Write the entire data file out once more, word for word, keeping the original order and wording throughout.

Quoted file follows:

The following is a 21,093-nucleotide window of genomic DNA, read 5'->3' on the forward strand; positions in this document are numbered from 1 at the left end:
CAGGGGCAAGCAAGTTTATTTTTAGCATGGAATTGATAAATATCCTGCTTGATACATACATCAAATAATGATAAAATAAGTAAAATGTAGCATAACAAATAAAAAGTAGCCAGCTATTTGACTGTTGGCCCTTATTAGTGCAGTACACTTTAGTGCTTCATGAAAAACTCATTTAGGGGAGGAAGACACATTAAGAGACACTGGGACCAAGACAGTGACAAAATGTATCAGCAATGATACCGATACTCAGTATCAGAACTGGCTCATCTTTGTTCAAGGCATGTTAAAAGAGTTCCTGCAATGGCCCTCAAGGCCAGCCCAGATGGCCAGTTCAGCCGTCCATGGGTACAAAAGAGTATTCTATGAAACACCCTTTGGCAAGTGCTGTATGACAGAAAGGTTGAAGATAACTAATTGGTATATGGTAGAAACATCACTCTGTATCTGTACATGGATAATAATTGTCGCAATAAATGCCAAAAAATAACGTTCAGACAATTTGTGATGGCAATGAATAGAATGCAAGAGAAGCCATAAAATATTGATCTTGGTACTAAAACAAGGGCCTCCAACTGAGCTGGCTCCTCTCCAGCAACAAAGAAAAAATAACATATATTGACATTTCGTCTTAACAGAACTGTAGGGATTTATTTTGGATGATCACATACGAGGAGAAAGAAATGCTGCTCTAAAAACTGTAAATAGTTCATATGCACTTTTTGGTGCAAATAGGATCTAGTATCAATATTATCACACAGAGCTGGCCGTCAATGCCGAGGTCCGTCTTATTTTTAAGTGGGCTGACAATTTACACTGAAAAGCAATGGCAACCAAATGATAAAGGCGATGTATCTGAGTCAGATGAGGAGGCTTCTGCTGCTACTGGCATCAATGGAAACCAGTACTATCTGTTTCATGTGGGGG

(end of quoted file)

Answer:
The following is a 21,093-nucleotide window of genomic DNA, read 5'->3' on the forward strand; positions in this document are numbered from 1 at the left end:
CAGGGGCAAGCAAGTTTATTTTTAGCATGGAATTGATAAATATCCTGCTTGATACATACATCAAATAATGATAAAATAAGTAAAATGTAGCATAACAAATAAAAAGTAGCCAGCTATTTGACTGTTGGCCCTTATTAGTGCAGTACACTTTAGTGCTTCATGAAAAACTCATTTAGGGGAGGAAGACACATTAAGAGACACTGGGACCAAGACAGTGACAAAATGTATCAGCAATGATACCGATACTCAGTATCAGAACTGGCTCATCTTTGTTCAAGGCATGTTAAAAGAGTTCCTGCAATGGCCCTCAAGGCCAGCCCAGATGGCCAGTTCAGCCGTCCATGGGTACAAAAGAGTATTCTATGAAACACCCTTTGGCAAGTGCTGTATGACAGAAAGGTTGAAGATAACTAATTGGTATATGGTAGAAACATCACTCTGTATCTGTACATGGATAATAATTGTCGCAATAAATGCCAAAAAATAACGTTCAGACAATTTGTGATGGCAATGAATAGAATGCAAGAGAAGCCATAAAATATTGATCTTGGTACTAAAACAAGGGCCTCCAACTGAGCTGGCTCCTCTCCAGCAACAAAGAAAAAATAACATATATTGACATTTCGTCTTAACAGAACTGTAGGGATTTATTTTGGATGATCACATACGAGGAGAAAGAAATGCTGCTCTAAAAACTGTAAATAGTTCATATGCACTTTTTGGTGCAAATAGGATCTAGTATCAATATTATCACACAGAGCTGGCCGTCAATGCCGAGGTCCGTCTTATTTTTAAGTGGGCTGACAATTTACACTGAAAAGCAATGGCAACCAAATGATAAAGGCGATGTATCTGAGTCAGATGAGGAGGCTTCTGCTGCTACTGGCATCAATGGAAACCAGTACTATCTGTTTCATGTGGGGG